Jérôme Bel: Ballet (New York), 2015, performance; at Martha Graham Studio as part of PERFORMA15. Courtesy Performa. Photo Paula Court.

Jérôme Bel's Ballet (New York) is a cute little piece. For his Performa 15 commission, the French conceptual choreographer cast 13 dancers and asked them to interpret a handful of genres, which were announced on a sandwich board placed on an otherwise prop-free stage. (I use "stage" by convention; the performances were hosted at Marian Goodman Gallery and Martha Graham Studio over two weekends, and I imagine conditions will be similar for the final show at El Museo del Barrio on Nov. 19.) Wearing costumes found in their own closets, the dancers first responded individually to "Ballet"—twirling to a saccharine passage from Chopin's Les Sylphides, then doing a grand jeté to the bright Spanish dance from the finale of Minkus's Don Quixote—then paired up for the "Waltz," to Strauss's Blue Danube. Following five minutes of silent improvisation, they did the moonwalk to Michael Jackson's "Billie Jean" one by one, before a final bow. The whole thing took less than half an hour.

Bel chose his dancers to represent a range of body types, skill levels and abilities. Two possess the grace and expertise that come with years of ballet training (one is a soloist at the New York City Ballet) and own appropriate gear—the woman wore a tutu and pointe shoes; the man was in shimmering tights. A third moved like a professional in contemporary dance, and her full figure was wrapped in a striking black-and-white harlequin catsuit. The rest are untrained. A little boy and an old man flounced around with sheepish smiles, apologetic but unrepentant about their poor moves. There was a girl with a bad foot who grinned through her limp, and another in a motorized wheelchair who wore a solemn expression as she replaced pirouettes and turns of the waltz with her cart's wide loops. Twins with thickset, muscular bodies and long black hair performed impressive gymnastic poses during the free improvisation, but did the dance moves with a clumsy shyness. A gangly, hairy, fey-mannered man, an awkward average Joe in glasses, a cheery woman with Down Syndrome, and a girl with downcast eyes and forgettably boring dance moves filled out the cast.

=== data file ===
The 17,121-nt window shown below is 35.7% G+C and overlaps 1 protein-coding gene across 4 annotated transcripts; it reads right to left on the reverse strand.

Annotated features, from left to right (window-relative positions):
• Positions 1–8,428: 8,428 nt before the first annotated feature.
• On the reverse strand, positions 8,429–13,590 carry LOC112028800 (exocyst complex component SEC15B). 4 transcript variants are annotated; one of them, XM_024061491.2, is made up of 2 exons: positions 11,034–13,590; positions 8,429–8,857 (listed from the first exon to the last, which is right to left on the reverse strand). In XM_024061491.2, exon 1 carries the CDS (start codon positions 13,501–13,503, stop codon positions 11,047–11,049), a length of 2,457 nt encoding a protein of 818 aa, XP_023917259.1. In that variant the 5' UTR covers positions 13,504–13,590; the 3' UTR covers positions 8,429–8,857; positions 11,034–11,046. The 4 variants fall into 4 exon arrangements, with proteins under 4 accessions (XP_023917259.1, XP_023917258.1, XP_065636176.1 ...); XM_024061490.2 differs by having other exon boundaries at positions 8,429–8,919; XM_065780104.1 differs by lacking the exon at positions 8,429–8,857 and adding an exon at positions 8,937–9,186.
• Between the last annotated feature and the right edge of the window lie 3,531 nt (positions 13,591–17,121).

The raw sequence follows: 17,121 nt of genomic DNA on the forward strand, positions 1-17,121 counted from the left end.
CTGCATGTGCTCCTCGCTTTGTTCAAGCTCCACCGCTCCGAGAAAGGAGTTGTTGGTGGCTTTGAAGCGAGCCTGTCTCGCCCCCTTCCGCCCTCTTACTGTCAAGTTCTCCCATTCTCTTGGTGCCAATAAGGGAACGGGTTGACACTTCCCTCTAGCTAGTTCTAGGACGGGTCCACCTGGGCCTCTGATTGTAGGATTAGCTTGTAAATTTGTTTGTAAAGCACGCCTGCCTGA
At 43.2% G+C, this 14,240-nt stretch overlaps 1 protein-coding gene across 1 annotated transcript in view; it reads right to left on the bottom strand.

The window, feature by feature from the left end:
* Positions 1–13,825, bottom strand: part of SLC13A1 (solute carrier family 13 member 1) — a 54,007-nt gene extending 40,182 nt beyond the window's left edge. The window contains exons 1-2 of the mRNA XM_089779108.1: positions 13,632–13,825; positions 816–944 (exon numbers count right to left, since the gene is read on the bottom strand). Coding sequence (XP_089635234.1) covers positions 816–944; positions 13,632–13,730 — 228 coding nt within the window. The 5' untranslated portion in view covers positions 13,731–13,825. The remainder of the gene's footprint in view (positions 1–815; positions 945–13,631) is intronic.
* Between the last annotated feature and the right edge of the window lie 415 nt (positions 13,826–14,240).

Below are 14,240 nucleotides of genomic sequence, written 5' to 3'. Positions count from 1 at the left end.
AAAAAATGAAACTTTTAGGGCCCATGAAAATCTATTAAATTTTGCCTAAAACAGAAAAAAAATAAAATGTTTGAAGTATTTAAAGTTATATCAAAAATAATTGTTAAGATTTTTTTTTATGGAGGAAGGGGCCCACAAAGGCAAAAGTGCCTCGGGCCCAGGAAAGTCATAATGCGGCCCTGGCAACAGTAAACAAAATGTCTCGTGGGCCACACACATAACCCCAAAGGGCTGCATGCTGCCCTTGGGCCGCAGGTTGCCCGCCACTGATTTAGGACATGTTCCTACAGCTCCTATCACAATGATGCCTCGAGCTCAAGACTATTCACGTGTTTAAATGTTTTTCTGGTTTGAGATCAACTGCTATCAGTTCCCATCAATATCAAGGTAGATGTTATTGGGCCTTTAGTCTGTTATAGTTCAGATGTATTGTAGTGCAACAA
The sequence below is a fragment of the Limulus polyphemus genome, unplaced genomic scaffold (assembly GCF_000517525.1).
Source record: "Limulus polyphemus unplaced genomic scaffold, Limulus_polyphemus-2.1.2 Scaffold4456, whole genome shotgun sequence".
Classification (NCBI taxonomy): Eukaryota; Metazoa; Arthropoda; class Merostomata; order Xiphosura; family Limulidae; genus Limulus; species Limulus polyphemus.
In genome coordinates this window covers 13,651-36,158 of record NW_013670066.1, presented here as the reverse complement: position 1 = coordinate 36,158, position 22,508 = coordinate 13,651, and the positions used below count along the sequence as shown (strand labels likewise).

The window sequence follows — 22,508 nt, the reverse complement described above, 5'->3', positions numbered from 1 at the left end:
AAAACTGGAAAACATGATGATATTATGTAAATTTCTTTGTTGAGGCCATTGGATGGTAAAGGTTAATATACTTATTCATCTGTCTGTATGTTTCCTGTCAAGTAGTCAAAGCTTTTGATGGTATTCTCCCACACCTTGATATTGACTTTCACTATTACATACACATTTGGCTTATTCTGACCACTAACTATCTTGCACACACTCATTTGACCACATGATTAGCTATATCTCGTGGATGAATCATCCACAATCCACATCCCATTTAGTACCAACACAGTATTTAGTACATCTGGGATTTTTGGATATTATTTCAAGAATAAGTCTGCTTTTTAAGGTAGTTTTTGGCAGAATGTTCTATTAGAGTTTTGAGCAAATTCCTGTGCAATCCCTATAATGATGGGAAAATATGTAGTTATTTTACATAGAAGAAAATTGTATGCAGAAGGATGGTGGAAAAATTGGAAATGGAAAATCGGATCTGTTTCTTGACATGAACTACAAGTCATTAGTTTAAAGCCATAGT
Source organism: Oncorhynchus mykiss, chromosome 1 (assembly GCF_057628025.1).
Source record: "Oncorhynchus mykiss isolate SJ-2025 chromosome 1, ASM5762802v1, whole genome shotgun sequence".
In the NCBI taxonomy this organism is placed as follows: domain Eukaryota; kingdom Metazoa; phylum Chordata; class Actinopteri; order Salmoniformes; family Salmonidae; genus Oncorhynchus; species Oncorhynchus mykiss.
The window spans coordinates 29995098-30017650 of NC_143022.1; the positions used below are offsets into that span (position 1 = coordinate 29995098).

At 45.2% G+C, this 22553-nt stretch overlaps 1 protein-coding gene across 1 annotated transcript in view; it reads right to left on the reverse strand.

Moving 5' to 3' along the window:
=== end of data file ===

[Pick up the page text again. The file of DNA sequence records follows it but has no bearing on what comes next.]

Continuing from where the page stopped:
The glib anything-goes approach to choreography and skill wasn't a surprise to Bel's fans. In The Show Must Go On (2001), he had 20 amateur dancers act out pop song lyrics. In Disabled Theater, presented at New York Live Arts during Performa 13 after being performed at several European venues (including Documenta 13 in 2012), Bel engaged developmentally disabled actors who ordinarily perform fairy tale plays at Zurich's Theater HORA, asking them to talk about themselves and choreograph dances to songs of their choosing. Bel, once a professional dancer himself, rejects the conventions and artifice celebrated by the theater, which are hidden by the apparent effortlessness of a virtuosic dancer's execution. He's more interested in the authentic experience of bodies exerting themselves in response to sound, the sort of dance that people do when no one is watching, and so he tries to re-create that experience in theaters, where everyone is watching.